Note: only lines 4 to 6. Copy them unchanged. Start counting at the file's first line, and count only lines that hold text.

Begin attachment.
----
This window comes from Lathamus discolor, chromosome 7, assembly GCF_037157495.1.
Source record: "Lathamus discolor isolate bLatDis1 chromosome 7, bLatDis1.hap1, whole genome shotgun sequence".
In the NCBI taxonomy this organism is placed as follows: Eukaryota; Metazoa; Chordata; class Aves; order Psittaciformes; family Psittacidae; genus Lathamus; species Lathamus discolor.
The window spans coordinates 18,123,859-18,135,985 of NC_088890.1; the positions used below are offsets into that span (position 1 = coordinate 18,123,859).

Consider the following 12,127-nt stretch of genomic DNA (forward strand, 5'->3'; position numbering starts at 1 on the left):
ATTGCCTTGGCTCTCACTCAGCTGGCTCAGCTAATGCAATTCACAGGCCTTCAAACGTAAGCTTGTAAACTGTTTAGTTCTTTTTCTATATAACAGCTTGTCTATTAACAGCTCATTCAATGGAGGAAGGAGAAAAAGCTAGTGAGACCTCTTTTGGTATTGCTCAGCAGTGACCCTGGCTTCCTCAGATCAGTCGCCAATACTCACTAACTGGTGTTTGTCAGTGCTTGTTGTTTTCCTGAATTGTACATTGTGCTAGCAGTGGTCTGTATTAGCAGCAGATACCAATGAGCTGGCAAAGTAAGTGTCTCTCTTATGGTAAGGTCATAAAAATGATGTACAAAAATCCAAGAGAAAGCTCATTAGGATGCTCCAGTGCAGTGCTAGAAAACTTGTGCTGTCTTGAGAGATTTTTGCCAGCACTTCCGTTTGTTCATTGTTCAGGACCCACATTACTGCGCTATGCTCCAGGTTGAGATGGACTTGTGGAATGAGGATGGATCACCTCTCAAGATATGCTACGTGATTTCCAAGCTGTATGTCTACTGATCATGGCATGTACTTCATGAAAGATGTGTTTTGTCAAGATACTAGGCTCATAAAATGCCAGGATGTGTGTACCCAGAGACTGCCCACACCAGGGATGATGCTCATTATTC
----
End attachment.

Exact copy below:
The window spans coordinates 18,123,859-18,135,985 of NC_088890.1; the positions used below are offsets into that span (position 1 = coordinate 18,123,859).

Consider the following 12,127-nt stretch of genomic DNA (forward strand, 5'->3'; position numbering starts at 1 on the left):
ATTGCCTTGGCTCTCACTCAGCTGGCTCAGCTAATGCAATTCACAGGCCTTCAAACGTAAGCTTGTAAACTGTTTAGTTCTTTTTCTATATAACAGCTTGTCTATTAACAGCTCATTCAATGGAGGAAGGAGAAAAAGCTAGTGAGACCTCTTTTGGTATTGCTCAGCAGTGACCCTGGCTTCCTCAGATCAGTCGCCAATACTCACTAACTGGTGTTTGTCAGTGCTTGTTGTTTTCCTGAATTGTACATTGTGCTAGCAGTGGTCTGTATTAGCAGCAGATACCAATGAGCTGGCAAAGTAAGTGTCTCTCTTATGGTAAGGTCATAAAAATGATGTACAAAAATCCAAGAGAAAGCTCATTAGGATGCTCCAGTGCAGTGCTAGAAAACTTGTGCTGTCTTGAGAGATTTTTGCCAGCACTTCCGTTTGTTCATTGTTCAGGACCCACATTACTGCGCTATGCTCCAGGTTGAGATGGACTTGTGGAATGAGGATGGATCACCTCTCAAGATATGCTACGTGATTTCCAAGCTGTATGTCTACTGATCATGGCATGTACTTCATGAAAGATGTGTTTTGTCAAGATACTAGGCTCATAAAATGCCAGGATGTGTGTACCCAGAGACTGCCCACACCAGGGATGATGCTCATTATTC